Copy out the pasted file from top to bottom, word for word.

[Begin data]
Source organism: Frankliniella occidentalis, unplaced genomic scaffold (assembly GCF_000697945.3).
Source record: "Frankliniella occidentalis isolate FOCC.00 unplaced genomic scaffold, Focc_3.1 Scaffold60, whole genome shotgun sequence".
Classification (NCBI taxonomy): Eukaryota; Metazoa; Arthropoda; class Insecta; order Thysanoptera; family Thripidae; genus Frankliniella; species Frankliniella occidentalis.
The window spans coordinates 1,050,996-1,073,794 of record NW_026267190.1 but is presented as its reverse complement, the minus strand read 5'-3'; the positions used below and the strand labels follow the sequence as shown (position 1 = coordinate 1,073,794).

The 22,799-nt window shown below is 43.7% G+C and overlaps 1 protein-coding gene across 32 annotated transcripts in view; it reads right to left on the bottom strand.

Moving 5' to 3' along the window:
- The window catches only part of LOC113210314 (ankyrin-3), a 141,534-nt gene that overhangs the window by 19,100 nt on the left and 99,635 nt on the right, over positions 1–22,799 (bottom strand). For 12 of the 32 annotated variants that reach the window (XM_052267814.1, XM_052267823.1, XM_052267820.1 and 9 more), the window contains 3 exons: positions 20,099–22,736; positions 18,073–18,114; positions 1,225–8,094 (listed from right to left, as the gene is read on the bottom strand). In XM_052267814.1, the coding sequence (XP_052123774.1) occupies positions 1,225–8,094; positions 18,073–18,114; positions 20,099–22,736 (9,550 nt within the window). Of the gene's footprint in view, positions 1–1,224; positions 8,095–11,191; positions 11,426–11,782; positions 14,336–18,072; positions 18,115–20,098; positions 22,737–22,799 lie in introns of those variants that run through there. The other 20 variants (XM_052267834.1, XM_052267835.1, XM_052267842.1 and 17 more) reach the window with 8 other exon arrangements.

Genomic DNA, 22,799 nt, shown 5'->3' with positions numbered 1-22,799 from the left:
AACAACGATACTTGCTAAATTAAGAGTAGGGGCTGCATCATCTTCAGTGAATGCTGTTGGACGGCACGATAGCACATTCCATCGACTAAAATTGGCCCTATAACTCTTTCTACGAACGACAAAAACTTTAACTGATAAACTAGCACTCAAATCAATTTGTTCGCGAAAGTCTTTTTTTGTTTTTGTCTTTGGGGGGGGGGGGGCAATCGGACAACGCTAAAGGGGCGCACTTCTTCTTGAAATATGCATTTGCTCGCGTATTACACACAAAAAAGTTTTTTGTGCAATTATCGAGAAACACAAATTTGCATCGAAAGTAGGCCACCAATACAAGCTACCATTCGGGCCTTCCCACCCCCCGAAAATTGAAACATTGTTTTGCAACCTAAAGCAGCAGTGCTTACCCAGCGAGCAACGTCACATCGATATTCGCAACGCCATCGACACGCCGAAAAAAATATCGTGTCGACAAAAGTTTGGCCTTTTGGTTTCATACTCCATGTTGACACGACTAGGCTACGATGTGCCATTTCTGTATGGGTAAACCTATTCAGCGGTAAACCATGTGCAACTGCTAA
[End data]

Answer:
Source organism: Frankliniella occidentalis, unplaced genomic scaffold (assembly GCF_000697945.3).
Source record: "Frankliniella occidentalis isolate FOCC.00 unplaced genomic scaffold, Focc_3.1 Scaffold60, whole genome shotgun sequence".
Classification (NCBI taxonomy): Eukaryota; Metazoa; Arthropoda; class Insecta; order Thysanoptera; family Thripidae; genus Frankliniella; species Frankliniella occidentalis.
The window spans coordinates 1,050,996-1,073,794 of record NW_026267190.1 but is presented as its reverse complement, the minus strand read 5'-3'; the positions used below and the strand labels follow the sequence as shown (position 1 = coordinate 1,073,794).

The 22,799-nt window shown below is 43.7% G+C and overlaps 1 protein-coding gene across 32 annotated transcripts in view; it reads right to left on the bottom strand.

Moving 5' to 3' along the window:
- The window catches only part of LOC113210314 (ankyrin-3), a 141,534-nt gene that overhangs the window by 19,100 nt on the left and 99,635 nt on the right, over positions 1–22,799 (bottom strand). For 12 of the 32 annotated variants that reach the window (XM_052267814.1, XM_052267823.1, XM_052267820.1 and 9 more), the window contains 3 exons: positions 20,099–22,736; positions 18,073–18,114; positions 1,225–8,094 (listed from right to left, as the gene is read on the bottom strand). In XM_052267814.1, the coding sequence (XP_052123774.1) occupies positions 1,225–8,094; positions 18,073–18,114; positions 20,099–22,736 (9,550 nt within the window). Of the gene's footprint in view, positions 1–1,224; positions 8,095–11,191; positions 11,426–11,782; positions 14,336–18,072; positions 18,115–20,098; positions 22,737–22,799 lie in introns of those variants that run through there. The other 20 variants (XM_052267834.1, XM_052267835.1, XM_052267842.1 and 17 more) reach the window with 8 other exon arrangements.

Genomic DNA, 22,799 nt, shown 5'->3' with positions numbered 1-22,799 from the left:
AACAACGATACTTGCTAAATTAAGAGTAGGGGCTGCATCATCTTCAGTGAATGCTGTTGGACGGCACGATAGCACATTCCATCGACTAAAATTGGCCCTATAACTCTTTCTACGAACGACAAAAACTTTAACTGATAAACTAGCACTCAAATCAATTTGTTCGCGAAAGTCTTTTTTTGTTTTTGTCTTTGGGGGGGGGGGGGCAATCGGACAACGCTAAAGGGGCGCACTTCTTCTTGAAATATGCATTTGCTCGCGTATTACACACAAAAAAGTTTTTTGTGCAATTATCGAGAAACACAAATTTGCATCGAAAGTAGGCCACCAATACAAGCTACCATTCGGGCCTTCCCACCCCCCGAAAATTGAAACATTGTTTTGCAACCTAAAGCAGCAGTGCTTACCCAGCGAGCAACGTCACATCGATATTCGCAACGCCATCGACACGCCGAAAAAAATATCGTGTCGACAAAAGTTTGGCCTTTTGGTTTCATACTCCATGTTGACACGACTAGGCTACGATGTGCCATTTCTGTATGGGTAAACCTATTCAGCGGTAAACCATGTGCAACTGCTAA